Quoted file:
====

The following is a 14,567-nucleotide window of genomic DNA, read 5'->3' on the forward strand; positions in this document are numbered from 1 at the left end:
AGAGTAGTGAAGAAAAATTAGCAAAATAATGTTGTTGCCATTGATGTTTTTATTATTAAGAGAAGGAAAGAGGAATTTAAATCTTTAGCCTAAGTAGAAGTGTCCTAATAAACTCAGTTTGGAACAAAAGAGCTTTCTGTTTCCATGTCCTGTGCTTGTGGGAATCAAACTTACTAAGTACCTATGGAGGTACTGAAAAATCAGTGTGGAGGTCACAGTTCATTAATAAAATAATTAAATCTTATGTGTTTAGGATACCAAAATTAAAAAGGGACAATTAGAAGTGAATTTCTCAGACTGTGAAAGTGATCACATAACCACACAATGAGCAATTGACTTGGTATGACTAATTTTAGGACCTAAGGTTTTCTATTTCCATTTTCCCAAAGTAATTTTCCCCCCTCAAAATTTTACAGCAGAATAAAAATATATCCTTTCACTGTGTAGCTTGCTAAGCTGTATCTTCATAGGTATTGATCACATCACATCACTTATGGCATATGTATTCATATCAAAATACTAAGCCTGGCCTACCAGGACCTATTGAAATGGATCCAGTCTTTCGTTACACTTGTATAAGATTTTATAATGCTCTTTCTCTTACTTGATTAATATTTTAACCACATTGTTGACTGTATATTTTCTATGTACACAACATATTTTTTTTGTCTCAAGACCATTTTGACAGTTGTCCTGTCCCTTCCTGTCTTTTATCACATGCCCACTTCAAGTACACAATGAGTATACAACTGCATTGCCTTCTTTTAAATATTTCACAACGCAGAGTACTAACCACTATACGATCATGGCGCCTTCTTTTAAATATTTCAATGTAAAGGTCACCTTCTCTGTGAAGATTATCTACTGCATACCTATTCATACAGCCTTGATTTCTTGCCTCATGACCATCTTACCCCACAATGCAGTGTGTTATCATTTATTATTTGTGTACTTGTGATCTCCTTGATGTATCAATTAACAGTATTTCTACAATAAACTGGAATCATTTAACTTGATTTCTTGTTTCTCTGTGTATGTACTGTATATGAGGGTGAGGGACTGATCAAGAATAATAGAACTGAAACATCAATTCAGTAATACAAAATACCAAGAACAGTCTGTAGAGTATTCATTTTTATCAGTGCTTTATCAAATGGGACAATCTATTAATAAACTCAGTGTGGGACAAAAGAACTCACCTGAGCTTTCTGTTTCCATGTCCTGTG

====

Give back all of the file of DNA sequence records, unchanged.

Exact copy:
The following is a 14,567-nucleotide window of genomic DNA, read 5'->3' on the forward strand; positions in this document are numbered from 1 at the left end:
AGAGTAGTGAAGAAAAATTAGCAAAATAATGTTGTTGCCATTGATGTTTTTATTATTAAGAGAAGGAAAGAGGAATTTAAATCTTTAGCCTAAGTAGAAGTGTCCTAATAAACTCAGTTTGGAACAAAAGAGCTTTCTGTTTCCATGTCCTGTGCTTGTGGGAATCAAACTTACTAAGTACCTATGGAGGTACTGAAAAATCAGTGTGGAGGTCACAGTTCATTAATAAAATAATTAAATCTTATGTGTTTAGGATACCAAAATTAAAAAGGGACAATTAGAAGTGAATTTCTCAGACTGTGAAAGTGATCACATAACCACACAATGAGCAATTGACTTGGTATGACTAATTTTAGGACCTAAGGTTTTCTATTTCCATTTTCCCAAAGTAATTTTCCCCCCTCAAAATTTTACAGCAGAATAAAAATATATCCTTTCACTGTGTAGCTTGCTAAGCTGTATCTTCATAGGTATTGATCACATCACATCACTTATGGCATATGTATTCATATCAAAATACTAAGCCTGGCCTACCAGGACCTATTGAAATGGATCCAGTCTTTCGTTACACTTGTATAAGATTTTATAATGCTCTTTCTCTTACTTGATTAATATTTTAACCACATTGTTGACTGTATATTTTCTATGTACACAACATATTTTTTTTGTCTCAAGACCATTTTGACAGTTGTCCTGTCCCTTCCTGTCTTTTATCACATGCCCACTTCAAGTACACAATGAGTATACAACTGCATTGCCTTCTTTTAAATATTTCACAACGCAGAGTACTAACCACTATACGATCATGGCGCCTTCTTTTAAATATTTCAATGTAAAGGTCACCTTCTCTGTGAAGATTATCTACTGCATACCTATTCATACAGCCTTGATTTCTTGCCTCATGACCATCTTACCCCACAATGCAGTGTGTTATCATTTATTATTTGTGTACTTGTGATCTCCTTGATGTATCAATTAACAGTATTTCTACAATAAACTGGAATCATTTAACTTGATTTCTTGTTTCTCTGTGTATGTACTGTATATGAGGGTGAGGGACTGATCAAGAATAATAGAACTGAAACATCAATTCAGTAATACAAAATACCAAGAACAGTCTGTAGAGTATTCATTTTTATCAGTGCTTTATCAAATGGGACAATCTATTAATAAACTCAGTGTGGGACAAAAGAACTCACCTGAGCTTTCTGTTTCCATGTCCTGTG